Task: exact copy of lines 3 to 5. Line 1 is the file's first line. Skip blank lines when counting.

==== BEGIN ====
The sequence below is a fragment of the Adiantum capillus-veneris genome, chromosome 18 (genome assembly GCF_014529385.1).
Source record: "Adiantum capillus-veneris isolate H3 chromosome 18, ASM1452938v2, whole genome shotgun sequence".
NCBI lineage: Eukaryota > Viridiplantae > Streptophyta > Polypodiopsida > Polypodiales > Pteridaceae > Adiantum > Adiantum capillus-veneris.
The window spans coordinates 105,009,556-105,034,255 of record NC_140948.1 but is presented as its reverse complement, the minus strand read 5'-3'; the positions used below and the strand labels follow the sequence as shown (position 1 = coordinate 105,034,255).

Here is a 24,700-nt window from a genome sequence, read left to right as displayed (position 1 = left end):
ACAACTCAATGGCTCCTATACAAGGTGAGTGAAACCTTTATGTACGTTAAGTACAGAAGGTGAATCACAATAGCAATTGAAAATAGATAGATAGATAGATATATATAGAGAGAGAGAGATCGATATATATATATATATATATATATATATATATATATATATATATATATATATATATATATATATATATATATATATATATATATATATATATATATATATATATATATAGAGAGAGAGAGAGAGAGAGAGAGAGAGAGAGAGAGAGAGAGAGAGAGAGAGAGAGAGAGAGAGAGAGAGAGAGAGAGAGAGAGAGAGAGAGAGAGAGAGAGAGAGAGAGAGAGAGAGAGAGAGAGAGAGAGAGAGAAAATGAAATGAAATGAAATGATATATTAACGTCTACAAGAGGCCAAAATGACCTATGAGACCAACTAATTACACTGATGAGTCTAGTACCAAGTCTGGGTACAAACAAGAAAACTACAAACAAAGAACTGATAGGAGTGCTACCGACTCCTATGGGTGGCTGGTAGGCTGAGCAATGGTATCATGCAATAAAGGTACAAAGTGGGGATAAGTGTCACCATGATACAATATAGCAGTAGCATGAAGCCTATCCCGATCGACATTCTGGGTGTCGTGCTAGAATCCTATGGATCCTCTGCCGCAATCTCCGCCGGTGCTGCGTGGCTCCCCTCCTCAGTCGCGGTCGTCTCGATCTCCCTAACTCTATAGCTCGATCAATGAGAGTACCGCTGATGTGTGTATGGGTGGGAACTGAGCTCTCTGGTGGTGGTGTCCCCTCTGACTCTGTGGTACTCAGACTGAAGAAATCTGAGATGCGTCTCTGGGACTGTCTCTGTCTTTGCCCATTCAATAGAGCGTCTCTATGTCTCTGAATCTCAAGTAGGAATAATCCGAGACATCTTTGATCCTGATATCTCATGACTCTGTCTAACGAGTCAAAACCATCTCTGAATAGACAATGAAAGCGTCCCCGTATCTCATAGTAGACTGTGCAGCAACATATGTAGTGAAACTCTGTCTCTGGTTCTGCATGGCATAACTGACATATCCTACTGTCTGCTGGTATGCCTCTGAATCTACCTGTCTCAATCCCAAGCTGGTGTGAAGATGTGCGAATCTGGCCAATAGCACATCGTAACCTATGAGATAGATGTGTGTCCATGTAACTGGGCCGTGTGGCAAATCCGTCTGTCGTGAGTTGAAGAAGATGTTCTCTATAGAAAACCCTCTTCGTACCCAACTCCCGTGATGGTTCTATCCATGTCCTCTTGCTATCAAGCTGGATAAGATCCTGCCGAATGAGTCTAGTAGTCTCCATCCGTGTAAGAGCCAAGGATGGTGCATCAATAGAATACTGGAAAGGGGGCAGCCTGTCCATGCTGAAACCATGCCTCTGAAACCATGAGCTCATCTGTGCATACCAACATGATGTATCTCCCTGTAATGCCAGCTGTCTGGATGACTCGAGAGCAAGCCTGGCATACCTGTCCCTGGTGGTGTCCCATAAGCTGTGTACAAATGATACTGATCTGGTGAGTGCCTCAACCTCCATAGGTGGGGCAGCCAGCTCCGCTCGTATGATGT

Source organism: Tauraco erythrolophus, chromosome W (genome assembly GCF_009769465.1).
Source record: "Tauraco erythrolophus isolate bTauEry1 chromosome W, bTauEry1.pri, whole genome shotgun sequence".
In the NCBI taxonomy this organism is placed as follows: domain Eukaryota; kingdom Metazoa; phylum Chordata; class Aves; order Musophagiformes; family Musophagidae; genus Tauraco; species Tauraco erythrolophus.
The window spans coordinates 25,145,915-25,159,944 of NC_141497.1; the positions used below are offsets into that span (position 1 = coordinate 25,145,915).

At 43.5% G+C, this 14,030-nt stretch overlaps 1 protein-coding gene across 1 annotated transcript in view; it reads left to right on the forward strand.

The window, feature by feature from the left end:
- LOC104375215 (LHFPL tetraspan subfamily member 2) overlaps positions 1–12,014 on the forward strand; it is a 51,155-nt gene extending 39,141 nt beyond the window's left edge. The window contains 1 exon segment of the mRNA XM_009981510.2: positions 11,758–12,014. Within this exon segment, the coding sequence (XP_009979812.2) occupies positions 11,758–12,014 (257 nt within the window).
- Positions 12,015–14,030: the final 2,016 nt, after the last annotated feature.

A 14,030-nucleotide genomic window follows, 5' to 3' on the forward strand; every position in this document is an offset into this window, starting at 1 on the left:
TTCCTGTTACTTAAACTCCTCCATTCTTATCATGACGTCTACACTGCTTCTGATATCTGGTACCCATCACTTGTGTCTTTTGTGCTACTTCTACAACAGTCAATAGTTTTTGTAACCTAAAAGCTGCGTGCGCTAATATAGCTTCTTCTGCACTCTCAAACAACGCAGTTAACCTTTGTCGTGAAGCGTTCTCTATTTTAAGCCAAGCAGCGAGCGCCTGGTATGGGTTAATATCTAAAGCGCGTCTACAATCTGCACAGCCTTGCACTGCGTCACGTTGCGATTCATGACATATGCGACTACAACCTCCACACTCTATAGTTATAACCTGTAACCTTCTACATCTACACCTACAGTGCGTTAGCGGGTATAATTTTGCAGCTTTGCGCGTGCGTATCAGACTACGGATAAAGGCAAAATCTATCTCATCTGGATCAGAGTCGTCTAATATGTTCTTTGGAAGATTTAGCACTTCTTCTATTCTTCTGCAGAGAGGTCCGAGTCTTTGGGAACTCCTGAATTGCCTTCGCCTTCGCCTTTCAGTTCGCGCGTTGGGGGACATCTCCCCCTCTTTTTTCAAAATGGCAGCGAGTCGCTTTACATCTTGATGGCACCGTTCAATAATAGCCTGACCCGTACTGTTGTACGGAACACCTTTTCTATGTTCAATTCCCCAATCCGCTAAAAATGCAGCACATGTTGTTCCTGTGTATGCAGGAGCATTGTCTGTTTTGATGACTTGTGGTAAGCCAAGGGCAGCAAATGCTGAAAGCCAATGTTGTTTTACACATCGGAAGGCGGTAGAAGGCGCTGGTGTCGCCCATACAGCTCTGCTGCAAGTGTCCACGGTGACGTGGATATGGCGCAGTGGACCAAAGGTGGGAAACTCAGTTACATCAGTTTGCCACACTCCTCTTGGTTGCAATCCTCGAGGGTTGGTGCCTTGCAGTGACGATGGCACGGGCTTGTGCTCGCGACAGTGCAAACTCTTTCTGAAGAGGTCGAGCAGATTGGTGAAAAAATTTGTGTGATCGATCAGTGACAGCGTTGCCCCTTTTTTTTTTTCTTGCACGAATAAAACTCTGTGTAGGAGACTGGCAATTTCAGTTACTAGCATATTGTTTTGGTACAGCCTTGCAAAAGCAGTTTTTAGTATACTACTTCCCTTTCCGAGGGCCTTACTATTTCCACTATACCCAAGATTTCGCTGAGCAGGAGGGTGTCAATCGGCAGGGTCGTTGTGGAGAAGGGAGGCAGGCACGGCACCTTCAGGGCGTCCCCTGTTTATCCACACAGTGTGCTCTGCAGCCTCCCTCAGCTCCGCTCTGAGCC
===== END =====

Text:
NCBI lineage: Eukaryota > Viridiplantae > Streptophyta > Polypodiopsida > Polypodiales > Pteridaceae > Adiantum > Adiantum capillus-veneris.
The window spans coordinates 105,009,556-105,034,255 of record NC_140948.1 but is presented as its reverse complement, the minus strand read 5'-3'; the positions used below and the strand labels follow the sequence as shown (position 1 = coordinate 105,034,255).

Here is a 24,700-nt window from a genome sequence, read left to right as displayed (position 1 = left end):